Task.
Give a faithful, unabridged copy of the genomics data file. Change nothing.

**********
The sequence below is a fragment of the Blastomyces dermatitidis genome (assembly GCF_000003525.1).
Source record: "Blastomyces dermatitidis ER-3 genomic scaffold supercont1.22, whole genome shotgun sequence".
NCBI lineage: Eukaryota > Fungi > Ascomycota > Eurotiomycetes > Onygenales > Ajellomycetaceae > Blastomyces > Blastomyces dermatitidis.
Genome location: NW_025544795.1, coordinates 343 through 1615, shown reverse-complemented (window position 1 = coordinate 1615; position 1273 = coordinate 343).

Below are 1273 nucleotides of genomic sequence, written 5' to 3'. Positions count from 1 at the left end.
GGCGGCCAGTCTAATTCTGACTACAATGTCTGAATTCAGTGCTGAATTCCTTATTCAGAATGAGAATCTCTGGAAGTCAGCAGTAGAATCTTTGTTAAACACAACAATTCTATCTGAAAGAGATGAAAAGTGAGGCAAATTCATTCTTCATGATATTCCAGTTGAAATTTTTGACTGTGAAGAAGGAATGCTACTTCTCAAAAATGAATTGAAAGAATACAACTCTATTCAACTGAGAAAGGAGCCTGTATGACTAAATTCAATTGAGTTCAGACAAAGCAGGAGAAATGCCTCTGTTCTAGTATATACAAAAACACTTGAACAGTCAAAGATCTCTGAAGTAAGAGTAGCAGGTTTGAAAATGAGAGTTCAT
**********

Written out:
The sequence below is a fragment of the Blastomyces dermatitidis genome (assembly GCF_000003525.1).
Source record: "Blastomyces dermatitidis ER-3 genomic scaffold supercont1.22, whole genome shotgun sequence".
NCBI lineage: Eukaryota > Fungi > Ascomycota > Eurotiomycetes > Onygenales > Ajellomycetaceae > Blastomyces > Blastomyces dermatitidis.
Genome location: NW_025544795.1, coordinates 343 through 1615, shown reverse-complemented (window position 1 = coordinate 1615; position 1273 = coordinate 343).

Below are 1273 nucleotides of genomic sequence, written 5' to 3'. Positions count from 1 at the left end.
GGCGGCCAGTCTAATTCTGACTACAATGTCTGAATTCAGTGCTGAATTCCTTATTCAGAATGAGAATCTCTGGAAGTCAGCAGTAGAATCTTTGTTAAACACAACAATTCTATCTGAAAGAGATGAAAAGTGAGGCAAATTCATTCTTCATGATATTCCAGTTGAAATTTTTGACTGTGAAGAAGGAATGCTACTTCTCAAAAATGAATTGAAAGAATACAACTCTATTCAACTGAGAAAGGAGCCTGTATGACTAAATTCAATTGAGTTCAGACAAAGCAGGAGAAATGCCTCTGTTCTAGTATATACAAAAACACTTGAACAGTCAAAGATCTCTGAAGTAAGAGTAGCAGGTTTGAAAATGAGAGTTCAT